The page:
Poland and Romania emerged victorious as countries and nations from the First
World War. The Polish state regained independence after 123 years under foreign
rule as a result of the unexpected defeat of all the three partitioners
(Germany, Austria-Hungary and Russia). Having fought on the Entente side during
the war, Romania gained large territories from Hungary (Transylvania) on the one
side, and Russia (Bessarabia) on the other. Because of this, both countries
entered the interwar period under serious threat. Poland was threatened by
Germany and Soviet Russia, which did not accept the Versailles order, while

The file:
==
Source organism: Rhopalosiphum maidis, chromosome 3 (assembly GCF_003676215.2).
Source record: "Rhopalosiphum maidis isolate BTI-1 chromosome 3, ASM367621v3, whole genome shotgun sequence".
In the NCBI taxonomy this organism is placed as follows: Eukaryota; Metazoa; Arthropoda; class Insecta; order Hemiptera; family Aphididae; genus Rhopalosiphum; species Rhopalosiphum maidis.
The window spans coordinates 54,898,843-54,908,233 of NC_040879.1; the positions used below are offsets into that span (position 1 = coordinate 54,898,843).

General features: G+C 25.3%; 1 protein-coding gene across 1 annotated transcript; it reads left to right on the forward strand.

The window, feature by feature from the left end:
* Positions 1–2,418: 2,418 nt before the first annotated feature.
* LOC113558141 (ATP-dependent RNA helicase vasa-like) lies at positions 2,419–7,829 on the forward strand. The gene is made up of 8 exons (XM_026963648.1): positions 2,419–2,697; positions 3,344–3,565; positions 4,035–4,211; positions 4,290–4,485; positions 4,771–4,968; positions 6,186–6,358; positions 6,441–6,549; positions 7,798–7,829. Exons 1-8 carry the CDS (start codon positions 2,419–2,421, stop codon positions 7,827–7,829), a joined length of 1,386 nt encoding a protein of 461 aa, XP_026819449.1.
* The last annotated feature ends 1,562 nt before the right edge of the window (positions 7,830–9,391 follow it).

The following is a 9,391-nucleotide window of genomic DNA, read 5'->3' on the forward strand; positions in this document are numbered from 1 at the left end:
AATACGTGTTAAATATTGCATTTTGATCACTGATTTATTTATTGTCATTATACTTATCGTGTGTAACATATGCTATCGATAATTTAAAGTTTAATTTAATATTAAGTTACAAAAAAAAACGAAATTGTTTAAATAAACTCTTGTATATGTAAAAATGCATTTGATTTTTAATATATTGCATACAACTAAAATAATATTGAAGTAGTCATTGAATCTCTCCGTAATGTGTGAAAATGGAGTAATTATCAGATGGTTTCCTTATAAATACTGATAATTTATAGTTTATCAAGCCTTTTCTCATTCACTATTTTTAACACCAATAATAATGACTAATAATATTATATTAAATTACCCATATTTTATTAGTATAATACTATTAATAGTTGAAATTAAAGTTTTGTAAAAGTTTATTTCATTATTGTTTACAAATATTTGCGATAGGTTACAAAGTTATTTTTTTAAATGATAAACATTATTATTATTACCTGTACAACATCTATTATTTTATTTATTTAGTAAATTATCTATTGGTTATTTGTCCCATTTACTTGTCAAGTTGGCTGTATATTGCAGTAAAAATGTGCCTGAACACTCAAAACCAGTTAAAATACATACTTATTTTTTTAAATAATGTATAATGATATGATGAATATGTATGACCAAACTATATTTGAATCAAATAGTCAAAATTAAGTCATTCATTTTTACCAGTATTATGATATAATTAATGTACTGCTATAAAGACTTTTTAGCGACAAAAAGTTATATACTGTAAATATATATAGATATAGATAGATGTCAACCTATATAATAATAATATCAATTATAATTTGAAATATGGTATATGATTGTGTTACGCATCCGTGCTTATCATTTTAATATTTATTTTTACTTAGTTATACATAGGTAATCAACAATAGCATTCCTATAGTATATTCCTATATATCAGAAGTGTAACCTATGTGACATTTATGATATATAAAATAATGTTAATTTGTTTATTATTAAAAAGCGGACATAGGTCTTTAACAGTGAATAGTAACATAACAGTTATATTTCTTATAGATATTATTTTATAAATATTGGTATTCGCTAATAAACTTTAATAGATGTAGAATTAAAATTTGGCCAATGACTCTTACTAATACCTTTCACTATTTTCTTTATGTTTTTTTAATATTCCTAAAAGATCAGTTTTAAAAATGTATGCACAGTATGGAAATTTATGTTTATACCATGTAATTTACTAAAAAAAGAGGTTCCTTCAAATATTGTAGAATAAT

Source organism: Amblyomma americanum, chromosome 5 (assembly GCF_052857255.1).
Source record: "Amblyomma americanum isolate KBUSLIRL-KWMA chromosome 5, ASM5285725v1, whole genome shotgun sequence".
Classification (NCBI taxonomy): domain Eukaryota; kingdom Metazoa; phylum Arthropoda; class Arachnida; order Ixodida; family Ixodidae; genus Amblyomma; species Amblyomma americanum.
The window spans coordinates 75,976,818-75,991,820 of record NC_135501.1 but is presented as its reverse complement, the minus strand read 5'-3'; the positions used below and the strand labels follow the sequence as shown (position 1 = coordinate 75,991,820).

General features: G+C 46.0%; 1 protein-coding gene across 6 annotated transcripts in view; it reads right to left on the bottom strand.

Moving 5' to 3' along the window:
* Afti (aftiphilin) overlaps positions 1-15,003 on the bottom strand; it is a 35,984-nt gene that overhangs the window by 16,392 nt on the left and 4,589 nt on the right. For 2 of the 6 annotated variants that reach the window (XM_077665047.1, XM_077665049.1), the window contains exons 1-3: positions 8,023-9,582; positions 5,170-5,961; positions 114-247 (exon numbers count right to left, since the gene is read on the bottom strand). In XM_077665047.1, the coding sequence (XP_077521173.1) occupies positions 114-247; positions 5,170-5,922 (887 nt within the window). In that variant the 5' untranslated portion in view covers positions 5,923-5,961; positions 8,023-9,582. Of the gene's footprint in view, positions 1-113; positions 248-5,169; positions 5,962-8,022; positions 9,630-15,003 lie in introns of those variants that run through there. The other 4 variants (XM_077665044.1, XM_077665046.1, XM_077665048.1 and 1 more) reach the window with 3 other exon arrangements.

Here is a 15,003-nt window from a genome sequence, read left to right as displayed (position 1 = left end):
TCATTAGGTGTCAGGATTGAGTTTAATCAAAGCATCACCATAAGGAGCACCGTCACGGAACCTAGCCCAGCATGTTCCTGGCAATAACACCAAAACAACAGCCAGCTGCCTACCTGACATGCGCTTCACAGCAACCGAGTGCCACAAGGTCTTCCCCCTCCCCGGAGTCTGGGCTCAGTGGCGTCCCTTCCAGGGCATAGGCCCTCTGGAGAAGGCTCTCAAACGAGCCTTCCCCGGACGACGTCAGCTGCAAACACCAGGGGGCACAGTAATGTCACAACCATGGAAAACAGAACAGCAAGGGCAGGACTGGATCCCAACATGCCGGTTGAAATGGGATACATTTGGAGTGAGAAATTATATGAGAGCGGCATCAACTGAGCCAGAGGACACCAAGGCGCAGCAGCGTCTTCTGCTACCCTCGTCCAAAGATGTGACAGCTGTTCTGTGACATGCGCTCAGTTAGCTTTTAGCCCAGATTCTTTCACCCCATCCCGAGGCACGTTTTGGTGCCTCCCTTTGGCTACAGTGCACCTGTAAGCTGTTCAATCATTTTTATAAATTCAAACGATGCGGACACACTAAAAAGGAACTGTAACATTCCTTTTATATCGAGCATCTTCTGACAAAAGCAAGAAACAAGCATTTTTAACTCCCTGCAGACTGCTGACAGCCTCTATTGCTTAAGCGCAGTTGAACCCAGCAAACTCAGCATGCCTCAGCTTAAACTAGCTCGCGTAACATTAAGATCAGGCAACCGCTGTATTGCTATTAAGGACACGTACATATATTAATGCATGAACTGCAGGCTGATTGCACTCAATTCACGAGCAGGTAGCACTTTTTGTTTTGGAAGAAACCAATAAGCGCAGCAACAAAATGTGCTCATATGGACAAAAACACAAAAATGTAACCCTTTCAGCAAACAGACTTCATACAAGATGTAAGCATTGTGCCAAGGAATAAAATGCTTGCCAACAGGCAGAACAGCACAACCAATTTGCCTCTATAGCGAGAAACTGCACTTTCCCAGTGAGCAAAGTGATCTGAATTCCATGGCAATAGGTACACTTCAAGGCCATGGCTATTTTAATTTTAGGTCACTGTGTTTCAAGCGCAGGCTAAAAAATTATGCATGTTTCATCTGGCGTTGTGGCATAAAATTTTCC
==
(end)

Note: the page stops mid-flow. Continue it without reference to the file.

Romania by Hungary and Soviet Russia. Thus, both countries wanted the Versailles
order to be maintained; they both had at least one common enemy.
It should also be added that the tradition of cooperation between the two
nations had a long history. In the Jagiellonian times, Poland had a strong
tradition of interest in the Balkans, particularly Moldavia. All this was set in
the context of a centuries-long struggle with Turkey. Turkish invasions were the
biggest curse of the whole Balkan Peninsula for many centuries, and the First
Polish Republic considered itself a bulwark of Christendom, defending Europe
against the spread of Islam. In the 15th, 16th and
17th century, the Republic of Poland was engaged in a dynastic and
political struggle for influence over
whole Central Europe. It can be said that it was a consistent defence of Europe
against the influence of Asian civilisation. The mechanisms of Asian
civilisation were characteristic not only of Turkey, but also of Russia, which
was, to a large extent, under the cultural influence of Mongolia. The mission of